I met Whitney McBride in the Pathfinder K8 School garden to learn more about why she chose to get involved with The Little Red Hen Project, since I knew she was a founding volunteer. And it was perfect, because here she was sharing a donation of tomato plants that the Little Red Hen Garden couldn’t hold…
My best friend Jen Dowell had this in her head for a number of years. We met during the Roxhill Playground Build, and when we finished that up she pretty much said a month later, “Okay, it’s my turn. I have a community project I want you to work on.” And I’ve been doing that for the last few years, and after a year approaching city light, the park department and some other spaces, we were generously donated some space behind the Delridge Community Center. It was Darryl who heads up the Teen program and Alice, the former coordinator who welcomed us, because they wanted to get more involved with the community and teaching teens about gardening. In the year 2014, they need to learn how to grow their own food.
That was last fall, and since then we have held numerous classes. one of them was how to use an old pallet – pulling it apart and recycling even the used nails to build a double sided compost bin for the site. Seven teenagers were involved in that. And since then, Katie Kaldwell joined the project and with her Master Gardener skills has been able to teach more classes.
We’re working now on casting a larger net and reaching out to the community. It’s about food equality. No matter how much money you make, you should have access to fresh food, and not have to shop at the corner market for Cheetos. You know, that’s all the option you have, and that should not be the only option. We’ve worked with the Food Justice Initiative and the Delridge Grocery Co-op to help people get fresh food. We need to break down the barriers. There are ideas like a food truck or a small scale farmer’s market that would serve people on the Delridge Bus line so that you only have to take one bus to get local food at the school parking lot. Now, you have to take 2 buses to the West Seattle Farmer’s Market and pay $7 for a bag of tomatoes. There are many ideas, and we need more people to help create solutions for food equality. Lots of people would like to give us more things, but we need more people to help us accept these things and use them.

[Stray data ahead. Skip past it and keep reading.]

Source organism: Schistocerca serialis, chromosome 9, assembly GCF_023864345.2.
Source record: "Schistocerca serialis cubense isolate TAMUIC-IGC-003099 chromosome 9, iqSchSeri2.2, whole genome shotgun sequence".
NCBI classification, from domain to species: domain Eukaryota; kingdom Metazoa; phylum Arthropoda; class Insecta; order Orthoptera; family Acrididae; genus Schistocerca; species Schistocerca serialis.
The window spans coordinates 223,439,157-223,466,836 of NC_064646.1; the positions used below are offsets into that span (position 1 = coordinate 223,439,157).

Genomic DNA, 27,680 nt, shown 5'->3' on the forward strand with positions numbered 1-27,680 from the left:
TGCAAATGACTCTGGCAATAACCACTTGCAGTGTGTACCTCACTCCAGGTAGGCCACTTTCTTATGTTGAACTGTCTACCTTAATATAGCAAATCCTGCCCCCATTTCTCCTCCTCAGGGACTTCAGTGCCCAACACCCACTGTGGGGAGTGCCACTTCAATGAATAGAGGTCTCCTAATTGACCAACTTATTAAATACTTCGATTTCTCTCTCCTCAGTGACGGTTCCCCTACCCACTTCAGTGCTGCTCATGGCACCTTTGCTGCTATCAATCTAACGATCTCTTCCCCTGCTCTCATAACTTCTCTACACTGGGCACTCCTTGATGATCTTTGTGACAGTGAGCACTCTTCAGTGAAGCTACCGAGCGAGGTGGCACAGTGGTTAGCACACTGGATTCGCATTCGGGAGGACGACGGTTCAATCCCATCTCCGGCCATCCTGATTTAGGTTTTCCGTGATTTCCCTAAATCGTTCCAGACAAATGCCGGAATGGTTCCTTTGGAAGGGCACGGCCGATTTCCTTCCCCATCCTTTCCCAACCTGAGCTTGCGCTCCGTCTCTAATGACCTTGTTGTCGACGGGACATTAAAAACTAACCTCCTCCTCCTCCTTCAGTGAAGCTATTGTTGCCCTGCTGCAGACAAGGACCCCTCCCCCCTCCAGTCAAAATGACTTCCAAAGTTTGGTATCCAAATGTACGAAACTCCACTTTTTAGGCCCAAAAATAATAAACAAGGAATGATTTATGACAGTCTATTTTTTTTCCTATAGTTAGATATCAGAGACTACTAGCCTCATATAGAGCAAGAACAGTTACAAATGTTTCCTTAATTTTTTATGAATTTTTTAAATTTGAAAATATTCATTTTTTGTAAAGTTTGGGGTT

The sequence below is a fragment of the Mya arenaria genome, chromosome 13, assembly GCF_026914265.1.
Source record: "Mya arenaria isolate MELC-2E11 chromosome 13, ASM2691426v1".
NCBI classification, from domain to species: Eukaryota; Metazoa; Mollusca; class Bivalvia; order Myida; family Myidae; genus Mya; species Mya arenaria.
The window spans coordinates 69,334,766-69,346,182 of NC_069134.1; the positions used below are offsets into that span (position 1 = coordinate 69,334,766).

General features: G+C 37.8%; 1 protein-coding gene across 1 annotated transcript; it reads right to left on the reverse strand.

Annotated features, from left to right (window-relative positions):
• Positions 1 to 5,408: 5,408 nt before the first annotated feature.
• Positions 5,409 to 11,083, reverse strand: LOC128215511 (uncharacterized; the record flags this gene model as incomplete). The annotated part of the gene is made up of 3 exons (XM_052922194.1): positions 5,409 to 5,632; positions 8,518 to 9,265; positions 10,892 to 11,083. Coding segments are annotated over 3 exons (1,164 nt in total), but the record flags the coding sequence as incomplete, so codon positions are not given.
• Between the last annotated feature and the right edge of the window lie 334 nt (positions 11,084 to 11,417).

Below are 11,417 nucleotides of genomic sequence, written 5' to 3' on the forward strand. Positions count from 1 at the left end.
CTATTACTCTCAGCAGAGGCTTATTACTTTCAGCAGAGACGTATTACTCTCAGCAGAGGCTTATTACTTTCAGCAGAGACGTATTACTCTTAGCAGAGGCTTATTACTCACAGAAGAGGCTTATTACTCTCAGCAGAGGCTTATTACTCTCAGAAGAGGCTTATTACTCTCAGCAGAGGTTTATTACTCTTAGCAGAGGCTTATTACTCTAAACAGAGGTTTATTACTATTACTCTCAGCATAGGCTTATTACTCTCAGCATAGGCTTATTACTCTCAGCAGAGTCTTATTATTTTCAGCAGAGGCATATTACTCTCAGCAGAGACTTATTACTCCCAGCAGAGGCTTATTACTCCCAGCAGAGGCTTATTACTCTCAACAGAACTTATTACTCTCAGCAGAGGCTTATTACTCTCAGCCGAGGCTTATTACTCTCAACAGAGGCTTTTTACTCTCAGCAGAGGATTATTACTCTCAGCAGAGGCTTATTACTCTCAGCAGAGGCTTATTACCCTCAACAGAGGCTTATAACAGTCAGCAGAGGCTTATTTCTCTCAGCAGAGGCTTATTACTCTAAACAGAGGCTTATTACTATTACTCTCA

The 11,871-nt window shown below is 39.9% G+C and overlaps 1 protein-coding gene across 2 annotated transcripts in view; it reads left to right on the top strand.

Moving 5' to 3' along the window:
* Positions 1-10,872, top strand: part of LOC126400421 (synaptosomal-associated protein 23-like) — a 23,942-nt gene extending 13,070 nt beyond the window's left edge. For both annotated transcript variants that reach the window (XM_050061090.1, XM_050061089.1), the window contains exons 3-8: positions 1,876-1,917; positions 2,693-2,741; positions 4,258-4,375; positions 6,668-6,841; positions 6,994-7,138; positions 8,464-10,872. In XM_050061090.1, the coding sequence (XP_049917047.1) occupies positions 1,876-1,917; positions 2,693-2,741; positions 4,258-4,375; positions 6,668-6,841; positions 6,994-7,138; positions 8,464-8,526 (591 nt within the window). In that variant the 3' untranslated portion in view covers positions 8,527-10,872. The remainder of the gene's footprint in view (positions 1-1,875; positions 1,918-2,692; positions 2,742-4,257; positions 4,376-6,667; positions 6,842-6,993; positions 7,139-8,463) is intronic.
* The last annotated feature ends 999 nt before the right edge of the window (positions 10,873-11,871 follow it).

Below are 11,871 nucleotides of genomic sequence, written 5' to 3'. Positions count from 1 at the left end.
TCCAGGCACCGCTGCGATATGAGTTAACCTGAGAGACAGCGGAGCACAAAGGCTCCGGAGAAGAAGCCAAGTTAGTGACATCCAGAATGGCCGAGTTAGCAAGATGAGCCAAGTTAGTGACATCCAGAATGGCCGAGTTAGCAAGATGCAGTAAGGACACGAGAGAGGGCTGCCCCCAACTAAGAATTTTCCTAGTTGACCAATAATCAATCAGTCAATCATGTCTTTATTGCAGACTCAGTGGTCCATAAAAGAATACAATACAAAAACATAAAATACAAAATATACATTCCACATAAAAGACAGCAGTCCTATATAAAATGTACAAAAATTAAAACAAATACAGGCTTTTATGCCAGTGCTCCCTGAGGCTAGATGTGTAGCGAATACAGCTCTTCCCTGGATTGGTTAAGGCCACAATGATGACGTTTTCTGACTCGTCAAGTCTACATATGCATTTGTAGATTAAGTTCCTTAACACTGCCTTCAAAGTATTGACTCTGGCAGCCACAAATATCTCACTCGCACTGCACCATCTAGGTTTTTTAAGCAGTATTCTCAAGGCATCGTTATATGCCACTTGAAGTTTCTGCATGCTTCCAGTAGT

We’re geared toward people who may be intimidated by the P-Patch program. We want to level the playing field. That’s something we saw with the Roxhill Playground Project: It doesn’t matter how much money you make or what kind of car you drive, when you come to the playground, you’re on a level playing field. You saw the kids from the projects run up and play with the kids who jumped out of Mommy’s Lexus SUV. This is the same idea, but for adults and kids of all ages. We’re going to build this garden, grow food and play in this garden. We’re all doing something amazing, it doesn’t matter if you live in the low income housing, DESC or you own your home, we’re all growing food. We’re all making a positive difference. Everybody’s equal when you’re digging in the dirt.